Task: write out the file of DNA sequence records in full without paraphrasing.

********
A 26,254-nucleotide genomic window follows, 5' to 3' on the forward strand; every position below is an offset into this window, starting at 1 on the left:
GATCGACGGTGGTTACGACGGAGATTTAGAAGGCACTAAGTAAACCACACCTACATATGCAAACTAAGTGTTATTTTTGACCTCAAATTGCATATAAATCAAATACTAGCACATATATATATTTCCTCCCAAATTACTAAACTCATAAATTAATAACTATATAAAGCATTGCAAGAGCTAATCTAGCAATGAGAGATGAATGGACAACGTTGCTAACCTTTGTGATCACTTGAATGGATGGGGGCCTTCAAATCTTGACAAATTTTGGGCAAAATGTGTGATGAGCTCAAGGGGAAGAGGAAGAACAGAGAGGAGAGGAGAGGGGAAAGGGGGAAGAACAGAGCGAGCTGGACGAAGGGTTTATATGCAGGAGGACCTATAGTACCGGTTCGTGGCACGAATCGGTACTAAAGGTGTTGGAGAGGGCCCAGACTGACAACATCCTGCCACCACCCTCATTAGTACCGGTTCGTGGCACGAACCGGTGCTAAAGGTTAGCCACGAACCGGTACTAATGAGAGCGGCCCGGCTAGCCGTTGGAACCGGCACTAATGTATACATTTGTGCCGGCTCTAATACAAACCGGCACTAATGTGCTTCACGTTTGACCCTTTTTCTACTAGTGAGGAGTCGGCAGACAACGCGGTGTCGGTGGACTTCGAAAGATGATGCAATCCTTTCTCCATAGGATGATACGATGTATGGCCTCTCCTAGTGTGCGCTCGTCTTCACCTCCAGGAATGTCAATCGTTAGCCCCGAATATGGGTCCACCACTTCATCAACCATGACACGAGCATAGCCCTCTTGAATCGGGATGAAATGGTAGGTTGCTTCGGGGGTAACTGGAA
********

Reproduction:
A 26,254-nucleotide genomic window follows, 5' to 3' on the forward strand; every position below is an offset into this window, starting at 1 on the left:
GATCGACGGTGGTTACGACGGAGATTTAGAAGGCACTAAGTAAACCACACCTACATATGCAAACTAAGTGTTATTTTTGACCTCAAATTGCATATAAATCAAATACTAGCACATATATATATTTCCTCCCAAATTACTAAACTCATAAATTAATAACTATATAAAGCATTGCAAGAGCTAATCTAGCAATGAGAGATGAATGGACAACGTTGCTAACCTTTGTGATCACTTGAATGGATGGGGGCCTTCAAATCTTGACAAATTTTGGGCAAAATGTGTGATGAGCTCAAGGGGAAGAGGAAGAACAGAGAGGAGAGGAGAGGGGAAAGGGGGAAGAACAGAGCGAGCTGGACGAAGGGTTTATATGCAGGAGGACCTATAGTACCGGTTCGTGGCACGAATCGGTACTAAAGGTGTTGGAGAGGGCCCAGACTGACAACATCCTGCCACCACCCTCATTAGTACCGGTTCGTGGCACGAACCGGTGCTAAAGGTTAGCCACGAACCGGTACTAATGAGAGCGGCCCGGCTAGCCGTTGGAACCGGCACTAATGTATACATTTGTGCCGGCTCTAATACAAACCGGCACTAATGTGCTTCACGTTTGACCCTTTTTCTACTAGTGAGGAGTCGGCAGACAACGCGGTGTCGGTGGACTTCGAAAGATGATGCAATCCTTTCTCCATAGGATGATACGATGTATGGCCTCTCCTAGTGTGCGCTCGTCTTCACCTCCAGGAATGTCAATCGTTAGCCCCGAATATGGGTCCACCACTTCATCAACCATGACACGAGCATAGCCCTCTTGAATCGGGATGAAATGGTAGGTTGCTTCGGGGGTAACTGGAA